#1
So I just saw Sergio Altamura - Final Blu

At about 2:20 in, he uses a violin bow on the acoustic - something I've never thought about doing before, but I'd quite like to experiment with it. However, knowing next to nothing about violins and stuff, I'd like to find out if there's any problems that could occur, i.e. it could be likely to snap the strings.

Anything else that should be noted, too?

Thanks
#2
Quote by Winsbury
So I just saw Sergio Altamura - Final Blu

At about 2:20 in, he uses a violin bow on the acoustic - something I've never thought about doing before, but I'd quite like to experiment with it. However, knowing next to nothing about violins and stuff, I'd like to find out if there's any problems that could occur, i.e. it could be likely to snap the strings.

Anything else that should be noted, too?

Thanks

You're not likely to break the strings. It would blow my mind if that was even possible. You are far more likely to break bow hairs, so expect to have to get a rehair, eventually (though having less hairs on the bow seems like it would be advantageous for that playing style).
Sincerely, Chad.
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#3
you would be better off utilising a cello bow rather than violin bow as it is meant for thicker strings. you may want to look into getting flatwound strings to cause less wear and tear on the bow
#5
Jimmie Page shreds that bow. I've used my daughters violin bow on my acoustic. I t sounds really cool, but your range of movement is very restricted. Between the width of the guitar itself and the fact that the bridge is relatively flat compared to a violin or cello its hard to play a single string. Even Jimmie is playing a few strings at the same time. And lets face it, as great a player as he is, he was a bit sloppy at times. Finally, bows are not cheap. so to shred them up like that can end up costing a bit. But I think that you should try one out . You might love it. Good luck
#6
K.Tripoli is exactly right... Page did it many years back. Stringed instruments like violins and cellos have the playing surface raised and curved, and the instrument body is cut in to allow for the many angles needed.
Essentially, on a guitar you can only play all the strings at once.

For similar (and better) effects you might consider the "E-Bow":

http://www.ebow.com/home.php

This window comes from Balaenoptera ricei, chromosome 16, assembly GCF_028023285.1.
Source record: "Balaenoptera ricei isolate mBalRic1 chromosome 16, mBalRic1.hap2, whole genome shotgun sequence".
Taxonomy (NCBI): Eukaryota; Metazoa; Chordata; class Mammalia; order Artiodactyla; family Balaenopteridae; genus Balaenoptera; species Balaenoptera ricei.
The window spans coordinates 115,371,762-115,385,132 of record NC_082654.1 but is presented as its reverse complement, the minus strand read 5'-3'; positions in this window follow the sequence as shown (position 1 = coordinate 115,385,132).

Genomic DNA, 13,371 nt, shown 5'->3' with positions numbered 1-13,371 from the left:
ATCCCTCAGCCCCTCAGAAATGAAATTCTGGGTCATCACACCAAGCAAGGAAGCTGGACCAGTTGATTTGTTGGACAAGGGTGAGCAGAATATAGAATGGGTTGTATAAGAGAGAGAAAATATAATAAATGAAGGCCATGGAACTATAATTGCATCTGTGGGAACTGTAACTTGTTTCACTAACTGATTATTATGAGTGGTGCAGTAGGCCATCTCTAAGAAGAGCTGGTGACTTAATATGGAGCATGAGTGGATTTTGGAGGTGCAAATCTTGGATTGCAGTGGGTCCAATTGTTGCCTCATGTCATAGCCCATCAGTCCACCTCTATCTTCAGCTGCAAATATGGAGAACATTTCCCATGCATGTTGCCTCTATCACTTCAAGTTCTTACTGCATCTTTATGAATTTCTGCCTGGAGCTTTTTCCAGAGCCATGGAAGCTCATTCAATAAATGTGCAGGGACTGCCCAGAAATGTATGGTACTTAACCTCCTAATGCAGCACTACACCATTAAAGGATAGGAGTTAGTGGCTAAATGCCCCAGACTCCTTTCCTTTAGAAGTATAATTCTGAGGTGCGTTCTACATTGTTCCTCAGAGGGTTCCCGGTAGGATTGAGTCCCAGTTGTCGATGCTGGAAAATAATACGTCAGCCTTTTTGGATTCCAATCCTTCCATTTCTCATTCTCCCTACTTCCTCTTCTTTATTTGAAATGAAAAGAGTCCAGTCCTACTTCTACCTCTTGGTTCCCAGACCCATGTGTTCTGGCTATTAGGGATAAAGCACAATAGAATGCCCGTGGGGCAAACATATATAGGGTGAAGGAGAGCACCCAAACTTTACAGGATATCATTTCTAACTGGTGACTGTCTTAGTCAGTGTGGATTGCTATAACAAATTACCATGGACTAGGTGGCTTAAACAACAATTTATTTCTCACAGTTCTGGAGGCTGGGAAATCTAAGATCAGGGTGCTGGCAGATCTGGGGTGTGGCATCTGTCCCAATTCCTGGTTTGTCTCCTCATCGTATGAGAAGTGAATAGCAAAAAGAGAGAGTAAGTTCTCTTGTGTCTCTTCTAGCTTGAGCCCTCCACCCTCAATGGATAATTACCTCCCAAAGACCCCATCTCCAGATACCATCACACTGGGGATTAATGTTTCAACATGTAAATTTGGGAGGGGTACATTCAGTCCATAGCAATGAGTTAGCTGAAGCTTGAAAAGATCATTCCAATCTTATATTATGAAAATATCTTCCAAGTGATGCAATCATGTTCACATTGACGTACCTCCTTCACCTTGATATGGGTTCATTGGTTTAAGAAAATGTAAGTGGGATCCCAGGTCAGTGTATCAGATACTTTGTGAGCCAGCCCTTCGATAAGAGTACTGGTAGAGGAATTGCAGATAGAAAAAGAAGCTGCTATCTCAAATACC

Which has been for sale for many years and which can produce a wide variety of effects.

Other interesting (and cheap) effects can be accomplished by using a small rod or stick to tap on the strings.
#7
Thanks everyone!

I know about the curvature of violins/cellos, but I'm thinking I should be able to at least be able to play the top string by itself, or the e and b strings together - like he does in the video.

As for the E-Bow, I don't know exactly how it works, but work it produce loud enough sounds on an unplugged acoustic?
#8
Quote by Winsbury
Thanks everyone!

I know about the curvature of violins/cellos, but I'm thinking I should be able to at least be able to play the top string by itself, or the e and b strings together - like he does in the video.

As for the E-Bow, I don't know exactly how it works, but work it produce loud enough sounds on an unplugged acoustic?


Ebow on the acoustic doesnt work that well...unglugged AND plugged in, it takes too long for the Ebow to vibrate the strings. Unless you were using a soundhole Pickup perhaps.

just like on the electric if you back off the ebow away from the pickup the attack is reduced...and that would be even more on the acoustic, after about 10 seconds you start to hear some faint sounds from it.
Last edited by WaltTheWerewolf at Mar 17, 2011,
#9
I didn't hear him play the B string. Thats why it can be a difficult to play IMO.
#10
Quote by k.tripoli
I didn't hear him play the B string. Thats why it can be a difficult to play IMO.


now i dont want to rip apart one of my son's violin bows to experiment but, i'd imagine DADGAD tuning could work well with a bow with all the drone possibilities in that tuning, perhaps a cello bow to get better volume.
#11
Hmmm.... Can't find the article right now... As many know, I make cigar-box guitars and such and a number of guys make cigar-box fiddles.
There are various ways to make a "bow" very cheaply; might be good to experiment with.

The easiest is just a piece of PVC tubing, 1/2" or so, with nylon fishing line for the "hair". Put a bend into the PVC and wrap many turns of the fishing line between the ends so that the tension of the bent tube keeps it straight.
You then have to use regular violin-string rosin on the nylon line to get enough friction to work.
Cheap enough to take a shot at.